By Albert Samaha
By Amanda Dingyuan
By Anna Merlan
By Anna Merlan
By Albert Samaha
By Tessa Stuart
By Anna Merlan
By Roy Edroso
It was a late August afternoon in 2004, and as Michael Schiller backpedaled on Fulton Street filming the mostly older crowd with his Super-8mm camera, it struck him that this might be the most boring political protest of all time. There was nothing going on, he thought; it was dead quiet.
It turned out the War Resisters League was staging a "silent march" to culminate with a "die-in" as close to the Republican National Convention floor at Madison Square Garden as a pack of old pacifists could get. Schiller laughed when he learned that later. But at the time, all he knew was this quiet march wasn't making it onto the HBO documentary he'd been assigned to work on about the efforts of OutKast's André 3000 to get out the youth vote. HBO was looking for action: raucous crowds, arrests, dramatic conflict. The War Resisters were all negotiation, calm, and compliance. A waste of time, or so it seemed.
It started benignly enough with a police inspector laying the ground rules through a bullhorn. "This is a march without a permit. You must comply with all the rules or else you will be subject to arrest. You have to walk in either a single file or a double file so that you do not obstruct pedestrian traffic. If you obstruct pedestrian or vehicular traffic, you will be subject to arrest. I ask your cooperation so that everybody has a safe march."
With that, a chunk of the crowd ambled across Church Street and began slowly shuf fling up Fulton Street. Schiller, already across the street, figured he'd get a quick shot and then head up to the Union Square or Public Library protests, which were rumored to be more happening.
Just over a minute later, the march suddenly stopped. When Schiller looked up from his viewfinder, he noticed a police officer behind him blocking the way.
"What's going on here? Are we being placed under arrest?" Schiller asked the New York City cop.
"Nooooooo, no, don't worry about it," the officer replied. "Don't worry about it."
But Schiller couldn't help but worry a few minutes later when a phalanx of bicycle cops pedaled in and formed a line along the sidewalk against the wall of St. Paul's cemetery. Minutes later, cops unrolled an orange net around the crowd.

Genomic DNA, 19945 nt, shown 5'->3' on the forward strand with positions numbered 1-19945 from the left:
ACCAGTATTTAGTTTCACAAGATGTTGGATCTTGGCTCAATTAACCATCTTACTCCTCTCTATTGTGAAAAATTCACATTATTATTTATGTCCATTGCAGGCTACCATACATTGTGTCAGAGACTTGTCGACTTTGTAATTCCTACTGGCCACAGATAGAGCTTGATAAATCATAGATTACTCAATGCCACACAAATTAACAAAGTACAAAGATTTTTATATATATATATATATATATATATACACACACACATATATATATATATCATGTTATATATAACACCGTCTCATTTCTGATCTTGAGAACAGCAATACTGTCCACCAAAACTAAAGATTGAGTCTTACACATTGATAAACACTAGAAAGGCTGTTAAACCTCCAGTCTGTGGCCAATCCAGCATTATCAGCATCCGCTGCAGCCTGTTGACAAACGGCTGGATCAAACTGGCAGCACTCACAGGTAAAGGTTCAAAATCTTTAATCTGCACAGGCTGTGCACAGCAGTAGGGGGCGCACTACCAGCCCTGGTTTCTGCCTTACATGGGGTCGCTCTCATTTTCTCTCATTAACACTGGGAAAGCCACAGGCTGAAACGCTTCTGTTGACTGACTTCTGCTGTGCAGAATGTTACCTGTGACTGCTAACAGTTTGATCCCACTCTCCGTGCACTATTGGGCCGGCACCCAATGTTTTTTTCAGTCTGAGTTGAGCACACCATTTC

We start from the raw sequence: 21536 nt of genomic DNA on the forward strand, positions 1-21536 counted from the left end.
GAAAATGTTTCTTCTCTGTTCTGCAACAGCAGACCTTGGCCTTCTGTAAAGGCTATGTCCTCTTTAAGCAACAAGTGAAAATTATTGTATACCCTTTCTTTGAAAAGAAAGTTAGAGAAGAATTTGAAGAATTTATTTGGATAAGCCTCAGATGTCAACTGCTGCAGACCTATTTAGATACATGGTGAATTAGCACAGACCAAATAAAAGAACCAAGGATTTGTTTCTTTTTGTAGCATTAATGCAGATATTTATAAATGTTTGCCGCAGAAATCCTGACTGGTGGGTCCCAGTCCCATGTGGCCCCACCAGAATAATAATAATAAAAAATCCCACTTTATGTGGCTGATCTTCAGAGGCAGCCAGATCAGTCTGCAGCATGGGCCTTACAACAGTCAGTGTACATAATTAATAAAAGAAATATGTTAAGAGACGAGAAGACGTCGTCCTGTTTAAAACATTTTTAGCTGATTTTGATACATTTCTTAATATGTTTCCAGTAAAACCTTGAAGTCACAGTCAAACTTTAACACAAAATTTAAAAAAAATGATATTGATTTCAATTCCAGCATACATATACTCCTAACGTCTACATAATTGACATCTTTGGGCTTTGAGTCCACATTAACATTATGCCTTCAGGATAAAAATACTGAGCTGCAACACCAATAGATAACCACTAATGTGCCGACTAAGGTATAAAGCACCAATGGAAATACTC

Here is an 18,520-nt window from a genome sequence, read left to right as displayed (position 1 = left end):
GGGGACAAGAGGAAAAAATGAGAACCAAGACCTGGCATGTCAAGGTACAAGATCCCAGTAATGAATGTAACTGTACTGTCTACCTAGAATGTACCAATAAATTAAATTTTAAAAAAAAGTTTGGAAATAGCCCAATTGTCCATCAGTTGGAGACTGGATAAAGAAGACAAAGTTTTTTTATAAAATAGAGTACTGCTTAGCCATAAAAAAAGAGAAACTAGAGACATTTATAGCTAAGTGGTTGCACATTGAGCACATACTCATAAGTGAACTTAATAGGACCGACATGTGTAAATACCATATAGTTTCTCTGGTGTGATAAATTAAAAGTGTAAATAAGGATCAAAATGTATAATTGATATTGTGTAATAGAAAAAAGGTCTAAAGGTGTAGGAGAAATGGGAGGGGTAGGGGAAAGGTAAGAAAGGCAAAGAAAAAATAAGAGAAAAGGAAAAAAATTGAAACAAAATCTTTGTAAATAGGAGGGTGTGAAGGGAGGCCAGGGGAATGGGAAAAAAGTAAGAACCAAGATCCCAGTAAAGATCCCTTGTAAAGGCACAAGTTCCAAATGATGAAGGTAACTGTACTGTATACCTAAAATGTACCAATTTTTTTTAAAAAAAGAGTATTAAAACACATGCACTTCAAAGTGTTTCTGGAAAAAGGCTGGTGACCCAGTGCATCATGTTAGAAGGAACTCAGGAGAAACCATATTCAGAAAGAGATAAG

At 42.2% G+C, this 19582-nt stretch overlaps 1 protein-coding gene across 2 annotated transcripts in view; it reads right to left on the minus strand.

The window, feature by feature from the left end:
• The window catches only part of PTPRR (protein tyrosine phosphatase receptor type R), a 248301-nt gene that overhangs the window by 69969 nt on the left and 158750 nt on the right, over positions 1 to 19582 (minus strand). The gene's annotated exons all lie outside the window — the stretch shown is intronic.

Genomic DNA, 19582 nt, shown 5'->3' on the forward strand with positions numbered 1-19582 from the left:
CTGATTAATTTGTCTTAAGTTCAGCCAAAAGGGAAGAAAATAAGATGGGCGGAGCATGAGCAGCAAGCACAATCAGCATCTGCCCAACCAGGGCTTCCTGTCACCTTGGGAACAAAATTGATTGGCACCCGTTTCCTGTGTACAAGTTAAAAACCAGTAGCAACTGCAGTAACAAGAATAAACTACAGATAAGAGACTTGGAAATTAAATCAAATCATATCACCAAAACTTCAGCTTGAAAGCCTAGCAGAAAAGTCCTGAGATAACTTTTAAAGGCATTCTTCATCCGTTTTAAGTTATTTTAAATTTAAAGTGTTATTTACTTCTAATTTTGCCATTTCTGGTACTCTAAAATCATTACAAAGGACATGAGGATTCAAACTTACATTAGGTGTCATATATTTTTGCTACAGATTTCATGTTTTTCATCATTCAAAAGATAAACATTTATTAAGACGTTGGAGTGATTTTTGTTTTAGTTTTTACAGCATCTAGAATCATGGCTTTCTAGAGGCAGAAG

Schiller tried to explain that he was a journalist and showed the officers his business card and the HBO release forms his interviewees had to sign. He was told only those with NYPD-issued press cards could go free. So he pleaded with the cops to at least release his assistant, an 18-year-old NYU freshman who had started her internship that very day. No dice, they said.
What Schiller didn't realize then was that this wasn't like the other days of protests leading up to and during the RNC. This was "A31," August 31, 2004the day police expected the shit to go down.
Searched, handcuffed, and with property seized, the bewilderedSchiller among themwere transported to a makeshift detention center so filthy that 40 cops assigned there would later file medical complaints. It was the start of what would be, for the average protester, a 33-hour incarceration misadventure. No phone calls. No lawyers. Not knowing the charges until the very end.
The arrests were so wobbly that five weeks later Manhattan District Attorney Robert Morgenthau, with the aid of the footage taken by Schiller and crew, flat out dismissed all 227 cases.
An NYCLU report later called the Fulton Street roundup "the most egregious example of unlawful mass arrests" at the RNC.
Perhaps, but on A31, Fulton Street was just the beginning.
While the last War Resisters demonstrators were being hauled off, police sent a throng of singing and dancing protesters into a trap on East 16th Street, where they, and anyone who happened to be on the block, were ultimately squeezed into submission by converging lines of cops. Simultaneously, another 100 to 150 were corralled near the Public Library.
All told, close to 800 people were arrested in about four hours on August 31, 2004. The total that day ran to 1,187. To give that astounding number perspective, it's about the combined number of arrests at the overwhelmingly more violent protests at the 1968 Democratic National Convention in Chicago and the World Trade Organization summit in Seattle in 1999.
Two and a half years later, the city is now defending itself against a flood of lawsuits stemming from the chaos that unfolded on A31. At the end of January, over the objections of the city's lawyers, a judge ordered the city to release about 900 pages of RNC-related police documents and 29 videotapes and DVDs to the NYCLU, which is challenging the legality of the NYPD's mass-arrest tactics.
Added to the piles of documents already compiled by civil rights and defense lawyers, the new information, including depositions of the NYPD's key RNC officials, arrest footage, training manuals, and some previously confidential reports, provides the most thorough accountand drives this narrativeof the events that unfolded on what demonstrators called the "Day of Direct Action" and police pegged as "The Day of Rage."